A brokered political convention, one where there is no clear nominee heading into a political party’s national convention, is something political wonks like to talk about but which hasn’t been a reality for decades (Adlai Stevenson’s nomination by Democrats in 1952 was the last truly brokered convention). But North Dakota Republican National Committeeman Curly Haugland says a GOP rule adopted in the last presidential cycle to protect Mitt Romney’s nomination from insurgent Ron Paul supporters could backfire on the party, leading to a brokered convention in 2016.
Dave Catanese reports:
Officially, it’s Rule 40 in the RNC handbook and it states that any candidate for president “shall demonstrate the support of a majority of the delegates from each of eight (8) or more states” before their name is presented for nomination at the national convention.
In a scenario with a commanding front-runner, this doesn’t seem like a high threshold to cross. But with the absence of an heir apparent standard-bearer and the most wide open nomination battle in decades looming, some RNC members think Rule 40 could crack open the door to the possibility of a convention floor fight. The theory: If no one candidate has secured eight states, it invites a free-for-all without a reason to get out. Conversely, if multiple candidates garner eight victories and accrue hundreds of delegates, each could claim a right to soldier on. For instance, it isn’t inconceivable to think that Gov. Chris Christie, R-N.J., could dominate the Northeast, with Sen. Rand Paul, R-Ky. performing well in the South and Gov. Scott Walker, R-Wisc,, racking up victories in the Midwest.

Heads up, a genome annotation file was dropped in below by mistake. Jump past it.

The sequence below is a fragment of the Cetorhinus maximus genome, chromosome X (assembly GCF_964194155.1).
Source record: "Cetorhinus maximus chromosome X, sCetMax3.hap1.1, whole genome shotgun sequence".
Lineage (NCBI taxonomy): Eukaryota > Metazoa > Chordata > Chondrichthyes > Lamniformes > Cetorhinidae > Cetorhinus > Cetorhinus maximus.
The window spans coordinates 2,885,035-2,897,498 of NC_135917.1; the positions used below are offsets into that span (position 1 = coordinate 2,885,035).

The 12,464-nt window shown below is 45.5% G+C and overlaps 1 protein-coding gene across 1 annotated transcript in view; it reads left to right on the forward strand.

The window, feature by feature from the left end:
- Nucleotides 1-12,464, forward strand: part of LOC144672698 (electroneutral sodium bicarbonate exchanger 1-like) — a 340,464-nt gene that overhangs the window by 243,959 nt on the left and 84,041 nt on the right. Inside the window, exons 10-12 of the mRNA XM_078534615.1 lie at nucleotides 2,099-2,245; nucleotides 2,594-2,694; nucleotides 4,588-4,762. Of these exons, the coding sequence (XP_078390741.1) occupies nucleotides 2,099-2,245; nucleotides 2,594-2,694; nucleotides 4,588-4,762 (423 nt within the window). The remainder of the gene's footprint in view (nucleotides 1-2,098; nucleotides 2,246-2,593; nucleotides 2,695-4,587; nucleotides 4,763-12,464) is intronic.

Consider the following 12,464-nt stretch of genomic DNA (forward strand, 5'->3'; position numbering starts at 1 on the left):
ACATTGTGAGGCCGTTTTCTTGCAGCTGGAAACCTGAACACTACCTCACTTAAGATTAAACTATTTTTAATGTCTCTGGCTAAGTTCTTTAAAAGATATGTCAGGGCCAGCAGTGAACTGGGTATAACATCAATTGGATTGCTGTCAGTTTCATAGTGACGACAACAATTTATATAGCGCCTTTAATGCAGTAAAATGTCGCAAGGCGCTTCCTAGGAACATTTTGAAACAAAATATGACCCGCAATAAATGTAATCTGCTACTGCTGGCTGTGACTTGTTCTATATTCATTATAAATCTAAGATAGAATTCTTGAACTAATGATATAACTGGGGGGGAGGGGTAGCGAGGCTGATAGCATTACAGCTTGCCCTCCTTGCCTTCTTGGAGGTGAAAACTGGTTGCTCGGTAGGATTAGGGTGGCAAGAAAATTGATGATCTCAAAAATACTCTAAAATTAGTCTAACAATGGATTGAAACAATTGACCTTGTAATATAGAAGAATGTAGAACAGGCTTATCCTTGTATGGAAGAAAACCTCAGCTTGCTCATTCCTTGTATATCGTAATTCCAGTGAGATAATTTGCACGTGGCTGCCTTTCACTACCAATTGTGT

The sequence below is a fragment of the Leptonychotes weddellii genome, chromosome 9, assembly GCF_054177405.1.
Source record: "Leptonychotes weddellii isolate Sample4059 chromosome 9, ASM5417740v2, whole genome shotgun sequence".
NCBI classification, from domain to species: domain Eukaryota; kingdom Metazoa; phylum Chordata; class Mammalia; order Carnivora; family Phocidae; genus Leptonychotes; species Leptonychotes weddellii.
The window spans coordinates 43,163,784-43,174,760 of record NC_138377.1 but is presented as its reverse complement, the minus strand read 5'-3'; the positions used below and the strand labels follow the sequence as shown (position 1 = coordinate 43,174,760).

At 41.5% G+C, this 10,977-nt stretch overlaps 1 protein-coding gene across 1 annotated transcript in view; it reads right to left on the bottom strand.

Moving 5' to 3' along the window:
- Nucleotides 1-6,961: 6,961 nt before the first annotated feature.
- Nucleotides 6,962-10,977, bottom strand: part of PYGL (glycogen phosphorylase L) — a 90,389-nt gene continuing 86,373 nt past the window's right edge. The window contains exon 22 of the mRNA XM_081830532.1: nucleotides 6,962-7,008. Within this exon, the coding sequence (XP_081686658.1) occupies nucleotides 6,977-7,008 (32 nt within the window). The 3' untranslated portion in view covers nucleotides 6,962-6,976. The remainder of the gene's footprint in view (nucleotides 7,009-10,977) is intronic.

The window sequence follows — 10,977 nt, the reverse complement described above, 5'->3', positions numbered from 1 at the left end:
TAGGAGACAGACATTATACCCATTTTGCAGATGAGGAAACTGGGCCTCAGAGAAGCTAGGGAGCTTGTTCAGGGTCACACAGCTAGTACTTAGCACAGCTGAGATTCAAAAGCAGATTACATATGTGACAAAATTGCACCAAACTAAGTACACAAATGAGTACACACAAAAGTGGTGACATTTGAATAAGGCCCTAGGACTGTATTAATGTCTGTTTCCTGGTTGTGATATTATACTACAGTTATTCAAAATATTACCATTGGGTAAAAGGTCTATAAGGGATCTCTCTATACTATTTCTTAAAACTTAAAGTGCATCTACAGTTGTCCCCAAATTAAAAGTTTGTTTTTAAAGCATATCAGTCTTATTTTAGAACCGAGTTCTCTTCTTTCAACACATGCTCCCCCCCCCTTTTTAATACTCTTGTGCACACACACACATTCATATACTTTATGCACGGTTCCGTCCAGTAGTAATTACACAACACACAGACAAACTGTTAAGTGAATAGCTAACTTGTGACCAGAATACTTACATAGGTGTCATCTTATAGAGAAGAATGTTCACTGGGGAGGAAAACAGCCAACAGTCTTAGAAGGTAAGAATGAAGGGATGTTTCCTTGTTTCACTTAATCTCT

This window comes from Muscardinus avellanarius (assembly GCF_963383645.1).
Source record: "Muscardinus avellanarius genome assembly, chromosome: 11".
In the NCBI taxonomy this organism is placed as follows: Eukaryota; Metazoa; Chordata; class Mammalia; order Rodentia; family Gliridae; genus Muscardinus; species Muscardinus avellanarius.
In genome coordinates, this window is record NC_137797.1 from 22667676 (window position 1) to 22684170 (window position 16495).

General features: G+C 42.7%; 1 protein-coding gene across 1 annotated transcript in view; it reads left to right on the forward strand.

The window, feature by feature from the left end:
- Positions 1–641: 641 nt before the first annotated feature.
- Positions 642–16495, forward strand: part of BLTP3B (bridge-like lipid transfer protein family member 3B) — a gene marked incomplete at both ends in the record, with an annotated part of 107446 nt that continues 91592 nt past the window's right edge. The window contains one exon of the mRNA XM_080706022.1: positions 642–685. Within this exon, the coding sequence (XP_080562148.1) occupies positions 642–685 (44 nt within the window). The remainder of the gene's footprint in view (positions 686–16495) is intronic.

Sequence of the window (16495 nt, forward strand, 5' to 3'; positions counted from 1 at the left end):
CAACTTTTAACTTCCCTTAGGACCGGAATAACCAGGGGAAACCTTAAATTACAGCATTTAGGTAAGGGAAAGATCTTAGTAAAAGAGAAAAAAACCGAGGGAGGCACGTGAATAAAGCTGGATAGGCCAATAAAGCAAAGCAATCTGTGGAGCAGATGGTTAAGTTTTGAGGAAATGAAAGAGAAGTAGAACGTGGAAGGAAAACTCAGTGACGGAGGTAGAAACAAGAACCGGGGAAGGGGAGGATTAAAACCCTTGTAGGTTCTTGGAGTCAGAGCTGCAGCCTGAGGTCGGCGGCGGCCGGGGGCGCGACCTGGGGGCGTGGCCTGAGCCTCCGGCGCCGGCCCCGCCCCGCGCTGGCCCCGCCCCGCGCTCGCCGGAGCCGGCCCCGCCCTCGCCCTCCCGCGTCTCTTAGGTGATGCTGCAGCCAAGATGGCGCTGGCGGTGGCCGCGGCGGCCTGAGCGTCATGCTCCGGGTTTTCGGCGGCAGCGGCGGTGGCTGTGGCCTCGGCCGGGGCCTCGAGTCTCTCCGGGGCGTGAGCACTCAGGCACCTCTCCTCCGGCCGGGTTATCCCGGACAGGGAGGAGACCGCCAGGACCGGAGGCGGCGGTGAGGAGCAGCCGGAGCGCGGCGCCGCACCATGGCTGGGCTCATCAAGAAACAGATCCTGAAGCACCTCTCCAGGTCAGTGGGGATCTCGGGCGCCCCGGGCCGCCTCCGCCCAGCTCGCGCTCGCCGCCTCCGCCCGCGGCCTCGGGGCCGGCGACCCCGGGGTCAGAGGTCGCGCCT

“Every primary, every caucus, will essentially be a beauty contest,” Catanese quotes Haugland as saying. “Now, those results will be persuasive to delegates that go to the convention. But the delegates to the Republican convention are going to choose the next presidential nominee. Nobody will have the majority of delegates from eight states before the convention.”
According to Haugland, the RNC has to follow these rules until they convene again to make new rules in 2016. And, as I mentioned before the rules are in place because of some maneuvering by the Mitt Romney campaign:
The irony is that the origination of the new Rule 40 came from the epitome of the establishment: Super Republican lawyer and lobbyist Ben Ginsberg, who served as Mitt Romney’s counsel in 2012 and guided the successful Florida recount on behalf of the GOP in 2000 that made George W. Bush president.
Ginsberg, seated two rows behind Haugland at that Tampa meeting, spearheaded many of the rule changes in order to protect Romney’s 2012 convention and what was assumed to be his re-election campaign in 2016. He proposed increasing the amount of states required for an aspiring nominee from five to eight. He also changed the requirement from a simple plurality — any leading percentage of the vote under 50 percent — to a harder-to-attain majority. It was all meant to insulate Romney from an intraparty threat. As pugilistic as he is savvy, Ginsberg got almost everything he wanted.
Reached by phone, Ginsberg declined to comment on the record for this story, but multiple committee members cited him as the driver of most of the amendments to the rules. Not all blame him for his maneuvers – his primary and rightful concern at that time was protecting Romney – but now several think Rule 40 should be revisited, even if they see Haugland’s scenario as unlikely to materialize.
How unlikely is all this? Catanese quotes other RNC members as saying that some candidate will emerge in time for the convention with majority support in the requisite eight states, especially with many states moving to winner-take-all. But even in winner-take-all situations, RNC rules state that a candidate can only be given all of a state’s delegates if he or she gets more than 50 percent.
With the GOP facing deep divides within the base, and with no clear candidate for 2016, can any one candidate hope to get a majority (not, mind you, a plurality) in eight states before the convention? The GOP better hope so.
But wouldn’t it have been easier to just let Ron Paul compete and lose at the national convention instead of the rule changes to lock his supporters out? Romney was going to win there anyway, and now that maneuvering may have consequences.